With the increasing pressure to more efficiently develop medicines, the proficient management of clinical trials has become a significant step in the drug development process.
According to the Tufts Center for the Study of Drug Development, it “now costs nearly $2.6 billion to develop and gain marketing approval for a new prescription drug.” With the demand for novel treatments rising and with that much capital on the line, clinical trials that miss their enrollment timelines will become less tolerable. Currently, it is estimated that revenue of between $600,000 and $8 million is lost for each day a clinical trial goes beyond its enrollment timeline.
In this context, the importance of sound patient recruitment strategy elevates. Patient recruitment efforts have a large impact on budgets and timelines. As industry grasps the notion that not all patients in a clinical trial come from a site’s own database, robust strategy planning and vendor outsourcing come into play.
According to ISR Reports, the number of patients who come from outside sites’ databases is increasing and is trending to increase more. It is rare that a pharmaceutical company or CRO has an in-house patient recruitment group that provides full capabilities and contains the depth of expertise required to ensure recruitment timelines are met. Although some are developing internal capabilities, in most cases some type of outsourcing is required.
When faced with outsourcing patient recruitment to a vendor, multiple factors must be considered. Obviously, you must choose your patient recruitment vendor(s) wisely and, at minimum, receive quality goods and services at agreed upon pricing throughout the terms of the written agreement or Scope of Work (SOW). Additionally, you should assign someone to oversee the deliverables and establish an ongoing communication channel. One of the key elements of a SOW is a detailed list of key performance indicators (KPI) that establish specific performance targets for major milestones. These are straightforward metrics used to quickly and easily measure the vendor’s performance against the service level expectations defined in the SOW. The KPIs are designed to indicate if the vendor is falling short of expectations.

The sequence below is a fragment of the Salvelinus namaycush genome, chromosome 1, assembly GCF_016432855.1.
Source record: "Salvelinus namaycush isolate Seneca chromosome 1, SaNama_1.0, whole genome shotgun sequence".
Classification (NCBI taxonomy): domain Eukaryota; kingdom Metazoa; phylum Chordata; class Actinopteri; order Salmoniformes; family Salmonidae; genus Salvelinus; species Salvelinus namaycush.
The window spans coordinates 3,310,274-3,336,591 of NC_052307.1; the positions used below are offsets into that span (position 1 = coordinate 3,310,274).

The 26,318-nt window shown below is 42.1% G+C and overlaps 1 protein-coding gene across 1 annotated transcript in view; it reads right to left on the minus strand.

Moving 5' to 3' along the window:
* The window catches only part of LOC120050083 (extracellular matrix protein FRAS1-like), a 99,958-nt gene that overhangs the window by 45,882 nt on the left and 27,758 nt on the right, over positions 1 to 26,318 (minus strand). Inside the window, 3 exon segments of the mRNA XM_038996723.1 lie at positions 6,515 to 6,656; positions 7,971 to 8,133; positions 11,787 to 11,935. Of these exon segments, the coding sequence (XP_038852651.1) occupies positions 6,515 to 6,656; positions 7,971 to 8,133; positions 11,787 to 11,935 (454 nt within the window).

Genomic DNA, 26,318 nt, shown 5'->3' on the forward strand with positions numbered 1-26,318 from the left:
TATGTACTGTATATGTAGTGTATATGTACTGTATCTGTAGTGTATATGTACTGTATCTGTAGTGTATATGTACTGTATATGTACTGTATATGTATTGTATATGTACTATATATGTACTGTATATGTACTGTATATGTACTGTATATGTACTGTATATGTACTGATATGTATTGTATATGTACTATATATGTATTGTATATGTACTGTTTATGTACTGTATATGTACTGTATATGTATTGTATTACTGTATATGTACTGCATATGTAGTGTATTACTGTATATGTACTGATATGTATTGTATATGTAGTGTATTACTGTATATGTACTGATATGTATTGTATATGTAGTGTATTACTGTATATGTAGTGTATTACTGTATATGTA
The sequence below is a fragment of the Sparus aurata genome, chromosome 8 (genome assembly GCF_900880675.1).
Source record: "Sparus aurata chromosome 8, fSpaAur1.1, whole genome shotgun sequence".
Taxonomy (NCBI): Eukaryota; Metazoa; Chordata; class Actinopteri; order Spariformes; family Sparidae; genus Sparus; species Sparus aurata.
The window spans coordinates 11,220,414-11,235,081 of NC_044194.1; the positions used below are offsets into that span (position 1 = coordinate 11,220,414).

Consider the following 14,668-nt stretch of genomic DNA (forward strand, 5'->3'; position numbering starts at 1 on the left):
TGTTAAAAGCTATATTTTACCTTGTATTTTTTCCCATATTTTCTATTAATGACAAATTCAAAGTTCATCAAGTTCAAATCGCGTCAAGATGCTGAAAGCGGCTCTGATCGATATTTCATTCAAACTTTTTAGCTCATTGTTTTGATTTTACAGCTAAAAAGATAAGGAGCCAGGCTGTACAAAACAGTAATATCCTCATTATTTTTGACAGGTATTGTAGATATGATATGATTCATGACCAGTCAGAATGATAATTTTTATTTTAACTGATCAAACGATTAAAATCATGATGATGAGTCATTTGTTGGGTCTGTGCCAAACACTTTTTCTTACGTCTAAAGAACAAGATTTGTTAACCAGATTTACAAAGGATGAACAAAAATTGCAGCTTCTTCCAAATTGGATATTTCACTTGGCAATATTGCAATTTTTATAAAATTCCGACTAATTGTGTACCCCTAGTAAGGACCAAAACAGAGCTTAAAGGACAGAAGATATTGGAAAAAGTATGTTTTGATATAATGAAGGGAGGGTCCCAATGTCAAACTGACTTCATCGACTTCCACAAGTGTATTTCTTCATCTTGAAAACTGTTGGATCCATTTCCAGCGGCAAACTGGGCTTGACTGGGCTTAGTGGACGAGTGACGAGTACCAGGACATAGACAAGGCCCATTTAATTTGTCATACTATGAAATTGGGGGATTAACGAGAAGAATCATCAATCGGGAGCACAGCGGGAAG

Because there are numerous vendors that provide patient recruitment services, how do you narrow it down? Although this is a multifaceted decision process, one of the first things to do is to review your current vendors and evaluate their past performance. Look for gaps in the services offered to determine if they are particularly suited to a particular niche.
Secondly, take a hard look at and evaluate the types of services you are outsourcing to vendors to find out if there are any areas that need to be built up. For example, you may have plenty of print vendors, but as the landscape evolves and there is a need for more online capabilities, ensure you have vendors that can support online recruitment.
Thirdly, request case studies that show results of the vendors’ prior campaigns. Case studies are important; they are hard and fast proof that a vendor has successfully implemented the specific tactic and/or therapeutic area of interest to you. The ability of a patient recruitment vendor to provide metrics from past performance should be an indicator of its experience. Just because a vendor offers a service does not mean it has implemented that service successfully in the past.
Lastly, once an agreement with a vendor is signed, the most important piece of any vendor management program is ongoing communication with that vendor. The success of any relationship depends on such communication.
Ashley Tointon has more than 18 years of patient recruitment and project management experience supporting clinical trials and the pharmaceutical industry. Currently she provides recruitment expertise, strategy and leadership as principal consultant of Accelerate Clinical Enrollment LLC. Email comments and suggestions to email@example.com
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